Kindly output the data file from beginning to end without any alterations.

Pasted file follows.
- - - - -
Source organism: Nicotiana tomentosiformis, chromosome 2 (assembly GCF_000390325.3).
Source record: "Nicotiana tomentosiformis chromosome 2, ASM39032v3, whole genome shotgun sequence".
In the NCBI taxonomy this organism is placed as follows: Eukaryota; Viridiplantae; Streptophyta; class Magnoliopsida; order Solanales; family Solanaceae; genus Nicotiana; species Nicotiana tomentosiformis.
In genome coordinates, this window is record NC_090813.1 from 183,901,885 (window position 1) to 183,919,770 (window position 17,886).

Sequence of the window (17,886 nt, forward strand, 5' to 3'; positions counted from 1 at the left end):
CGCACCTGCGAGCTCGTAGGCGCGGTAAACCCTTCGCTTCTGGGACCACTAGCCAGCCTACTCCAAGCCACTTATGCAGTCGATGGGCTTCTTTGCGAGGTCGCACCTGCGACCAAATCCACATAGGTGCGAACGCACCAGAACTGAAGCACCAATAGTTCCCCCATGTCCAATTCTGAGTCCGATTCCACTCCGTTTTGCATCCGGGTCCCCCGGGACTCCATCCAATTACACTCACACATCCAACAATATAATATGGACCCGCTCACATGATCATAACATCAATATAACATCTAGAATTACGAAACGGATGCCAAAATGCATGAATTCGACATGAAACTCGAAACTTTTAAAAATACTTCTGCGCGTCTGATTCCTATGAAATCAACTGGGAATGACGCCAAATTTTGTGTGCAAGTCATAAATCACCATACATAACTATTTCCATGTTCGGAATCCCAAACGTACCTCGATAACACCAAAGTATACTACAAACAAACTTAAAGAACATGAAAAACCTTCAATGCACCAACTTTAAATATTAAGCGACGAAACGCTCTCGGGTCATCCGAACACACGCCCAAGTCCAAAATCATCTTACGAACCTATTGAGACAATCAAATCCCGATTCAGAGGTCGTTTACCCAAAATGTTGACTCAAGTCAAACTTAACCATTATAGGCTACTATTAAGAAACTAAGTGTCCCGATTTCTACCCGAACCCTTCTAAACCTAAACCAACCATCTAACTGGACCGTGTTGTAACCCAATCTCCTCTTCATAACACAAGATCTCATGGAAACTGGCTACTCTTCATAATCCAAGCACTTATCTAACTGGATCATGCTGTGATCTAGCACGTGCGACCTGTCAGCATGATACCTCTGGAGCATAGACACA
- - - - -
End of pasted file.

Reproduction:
Source organism: Nicotiana tomentosiformis, chromosome 2 (assembly GCF_000390325.3).
Source record: "Nicotiana tomentosiformis chromosome 2, ASM39032v3, whole genome shotgun sequence".
In the NCBI taxonomy this organism is placed as follows: Eukaryota; Viridiplantae; Streptophyta; class Magnoliopsida; order Solanales; family Solanaceae; genus Nicotiana; species Nicotiana tomentosiformis.
In genome coordinates, this window is record NC_090813.1 from 183,901,885 (window position 1) to 183,919,770 (window position 17,886).

Sequence of the window (17,886 nt, forward strand, 5' to 3'; positions counted from 1 at the left end):
CGCACCTGCGAGCTCGTAGGCGCGGTAAACCCTTCGCTTCTGGGACCACTAGCCAGCCTACTCCAAGCCACTTATGCAGTCGATGGGCTTCTTTGCGAGGTCGCACCTGCGACCAAATCCACATAGGTGCGAACGCACCAGAACTGAAGCACCAATAGTTCCCCCATGTCCAATTCTGAGTCCGATTCCACTCCGTTTTGCATCCGGGTCCCCCGGGACTCCATCCAATTACACTCACACATCCAACAATATAATATGGACCCGCTCACATGATCATAACATCAATATAACATCTAGAATTACGAAACGGATGCCAAAATGCATGAATTCGACATGAAACTCGAAACTTTTAAAAATACTTCTGCGCGTCTGATTCCTATGAAATCAACTGGGAATGACGCCAAATTTTGTGTGCAAGTCATAAATCACCATACATAACTATTTCCATGTTCGGAATCCCAAACGTACCTCGATAACACCAAAGTATACTACAAACAAACTTAAAGAACATGAAAAACCTTCAATGCACCAACTTTAAATATTAAGCGACGAAACGCTCTCGGGTCATCCGAACACACGCCCAAGTCCAAAATCATCTTACGAACCTATTGAGACAATCAAATCCCGATTCAGAGGTCGTTTACCCAAAATGTTGACTCAAGTCAAACTTAACCATTATAGGCTACTATTAAGAAACTAAGTGTCCCGATTTCTACCCGAACCCTTCTAAACCTAAACCAACCATCTAACTGGACCGTGTTGTAACCCAATCTCCTCTTCATAACACAAGATCTCATGGAAACTGGCTACTCTTCATAATCCAAGCACTTATCTAACTGGATCATGCTGTGATCTAGCACGTGCGACCTGTCAGCATGATACCTCTGGAGCATAGACACA